JAMES APPATHURAI (NATO Spokesman): Questions?

Q: Yes, (inaudible)... more specifically on the air policing. Can you be more specific? Do you see any... both of you, any obstacles in air policing in Iceland?

HAARDE: No, I don't see any obstacles. Rather on the contrary we are very pleased with the fact that several NATO countries have expressed their interest and willingness in contributing to this program, starting with the French this year. The Americans will take part. The Spanish will take part. The Poles. Hopefully also a number of other countries who have expressed interest. I don't have the list with me here. But I think this is very welcome news.

DE HOOP SCHEFFER: It is indeed. And I discussed with the Prime Minister, I consider it my role and responsibility that if there's a need—I think there is no need as we speak—if there's a need to convince other allies to go to Iceland. There's a plus for them as well to have a deployment on Iceland for a number of weeks; that I'll be instrumental because this whole air policing issue,  I've been involved in it with the Prime Minister over the past years. I think it's important. I'm glad to hear Prime Minister Haarde say that the solution we have found it for Iceland a very acceptable solution. We both, the Prime Minister and I as NATO Secretary General, should be involved in ensuring and guarding the continuity and that's exactly what we'll do.

HAARDE: I should like to maybe add that I mentioned this issue at the Riga Summit about a year and a half ago and as a continuation of that, the Secretary General has always stressed that security is indivisible within the Alliance, and this has come out of those discussions and been cleared through the structures of this organization here.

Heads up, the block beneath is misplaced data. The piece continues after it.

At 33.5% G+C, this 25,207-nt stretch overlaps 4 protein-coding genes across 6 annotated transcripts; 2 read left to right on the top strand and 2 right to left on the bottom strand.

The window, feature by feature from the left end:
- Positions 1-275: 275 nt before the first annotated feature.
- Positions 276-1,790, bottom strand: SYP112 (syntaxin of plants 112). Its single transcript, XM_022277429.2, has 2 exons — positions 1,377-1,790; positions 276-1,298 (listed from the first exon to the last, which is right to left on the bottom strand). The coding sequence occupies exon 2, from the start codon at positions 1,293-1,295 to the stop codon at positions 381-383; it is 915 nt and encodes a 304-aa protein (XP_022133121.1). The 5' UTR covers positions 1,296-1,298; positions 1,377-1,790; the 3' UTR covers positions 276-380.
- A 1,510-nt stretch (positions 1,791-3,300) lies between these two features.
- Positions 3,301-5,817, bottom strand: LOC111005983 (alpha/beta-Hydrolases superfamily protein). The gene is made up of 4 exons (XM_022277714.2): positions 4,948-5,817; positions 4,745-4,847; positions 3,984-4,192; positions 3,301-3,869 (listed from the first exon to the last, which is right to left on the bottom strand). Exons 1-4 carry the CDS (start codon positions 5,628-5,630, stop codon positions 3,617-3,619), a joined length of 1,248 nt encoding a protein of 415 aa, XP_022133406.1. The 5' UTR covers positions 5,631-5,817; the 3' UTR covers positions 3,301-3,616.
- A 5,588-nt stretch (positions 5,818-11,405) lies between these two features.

APPATHURAI: Last question is there.

Q: In the Nordic member states NATO has been criticized for looking... focusing too much on the south and maybe not being not as involved in the North Atlantic itself as it should be. What can be done to make NATO more involved in the High North?

DE HOOP SCHEFFER: Well, first of all, I think that criticism is not justified, because I think there is interest. You might know that not that long ago Norwegian Foreign Minister Jonas Støre came to the North Atlantic Council to brief us on specific issues in the High North. Prime Minister Haarde is also very active in this regard. We mentioned both the NATO Parliamentary Assembly meeting in Reykjavik where there was attention for the High North. And we discussed it and the Prime Minister and I agree that we are going to find a way in bringing the issue also to the attention of a more general public.

So I think the criticism to the NATO allies is not justified, but at the same time I think we could find ways in... how shall I phrase it? In also making public opinion more aware that there is a High North and there are specific problems related to the High North.

APPATHURAI: That's all we have time for. Thank you.

DE HOOP SCHEFFER: Thank you very much.